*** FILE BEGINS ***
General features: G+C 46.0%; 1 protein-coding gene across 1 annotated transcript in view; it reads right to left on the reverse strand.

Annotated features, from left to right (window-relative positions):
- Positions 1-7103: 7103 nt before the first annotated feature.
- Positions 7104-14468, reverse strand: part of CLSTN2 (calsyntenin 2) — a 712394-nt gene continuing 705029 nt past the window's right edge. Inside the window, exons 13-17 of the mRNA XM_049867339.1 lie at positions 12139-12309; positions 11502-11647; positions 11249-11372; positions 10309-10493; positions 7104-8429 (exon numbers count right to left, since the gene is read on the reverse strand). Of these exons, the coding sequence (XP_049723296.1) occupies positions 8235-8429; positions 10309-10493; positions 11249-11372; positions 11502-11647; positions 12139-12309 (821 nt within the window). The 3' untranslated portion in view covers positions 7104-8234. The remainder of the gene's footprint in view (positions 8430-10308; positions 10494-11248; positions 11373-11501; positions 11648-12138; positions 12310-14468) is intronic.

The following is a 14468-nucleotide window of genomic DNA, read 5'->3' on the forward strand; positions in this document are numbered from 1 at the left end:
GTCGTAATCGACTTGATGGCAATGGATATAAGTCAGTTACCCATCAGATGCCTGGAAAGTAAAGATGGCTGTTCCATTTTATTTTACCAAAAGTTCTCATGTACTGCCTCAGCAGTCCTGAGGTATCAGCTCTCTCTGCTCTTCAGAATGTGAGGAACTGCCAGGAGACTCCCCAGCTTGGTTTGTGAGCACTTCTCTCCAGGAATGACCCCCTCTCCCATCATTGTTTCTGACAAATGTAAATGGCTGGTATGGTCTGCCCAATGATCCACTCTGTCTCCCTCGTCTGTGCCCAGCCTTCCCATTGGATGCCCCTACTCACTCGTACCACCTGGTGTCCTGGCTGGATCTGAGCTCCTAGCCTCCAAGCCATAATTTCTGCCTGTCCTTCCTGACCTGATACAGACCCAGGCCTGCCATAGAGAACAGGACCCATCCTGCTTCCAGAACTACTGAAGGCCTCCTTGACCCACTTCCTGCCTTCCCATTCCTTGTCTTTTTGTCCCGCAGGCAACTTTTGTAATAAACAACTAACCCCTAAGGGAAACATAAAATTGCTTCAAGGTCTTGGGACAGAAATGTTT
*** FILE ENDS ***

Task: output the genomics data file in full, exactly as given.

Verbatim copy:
General features: G+C 46.0%; 1 protein-coding gene across 1 annotated transcript in view; it reads right to left on the reverse strand.

Annotated features, from left to right (window-relative positions):
- Positions 1-7103: 7103 nt before the first annotated feature.
- Positions 7104-14468, reverse strand: part of CLSTN2 (calsyntenin 2) — a 712394-nt gene continuing 705029 nt past the window's right edge. Inside the window, exons 13-17 of the mRNA XM_049867339.1 lie at positions 12139-12309; positions 11502-11647; positions 11249-11372; positions 10309-10493; positions 7104-8429 (exon numbers count right to left, since the gene is read on the reverse strand). Of these exons, the coding sequence (XP_049723296.1) occupies positions 8235-8429; positions 10309-10493; positions 11249-11372; positions 11502-11647; positions 12139-12309 (821 nt within the window). The 3' untranslated portion in view covers positions 7104-8234. The remainder of the gene's footprint in view (positions 8430-10308; positions 10494-11248; positions 11373-11501; positions 11648-12138; positions 12310-14468) is intronic.

The following is a 14468-nucleotide window of genomic DNA, read 5'->3' on the forward strand; positions in this document are numbered from 1 at the left end:
GTCGTAATCGACTTGATGGCAATGGATATAAGTCAGTTACCCATCAGATGCCTGGAAAGTAAAGATGGCTGTTCCATTTTATTTTACCAAAAGTTCTCATGTACTGCCTCAGCAGTCCTGAGGTATCAGCTCTCTCTGCTCTTCAGAATGTGAGGAACTGCCAGGAGACTCCCCAGCTTGGTTTGTGAGCACTTCTCTCCAGGAATGACCCCCTCTCCCATCATTGTTTCTGACAAATGTAAATGGCTGGTATGGTCTGCCCAATGATCCACTCTGTCTCCCTCGTCTGTGCCCAGCCTTCCCATTGGATGCCCCTACTCACTCGTACCACCTGGTGTCCTGGCTGGATCTGAGCTCCTAGCCTCCAAGCCATAATTTCTGCCTGTCCTTCCTGACCTGATACAGACCCAGGCCTGCCATAGAGAACAGGACCCATCCTGCTTCCAGAACTACTGAAGGCCTCCTTGACCCACTTCCTGCCTTCCCATTCCTTGTCTTTTTGTCCCGCAGGCAACTTTTGTAATAAACAACTAACCCCTAAGGGAAACATAAAATTGCTTCAAGGTCTTGGGACAGAAATGTTT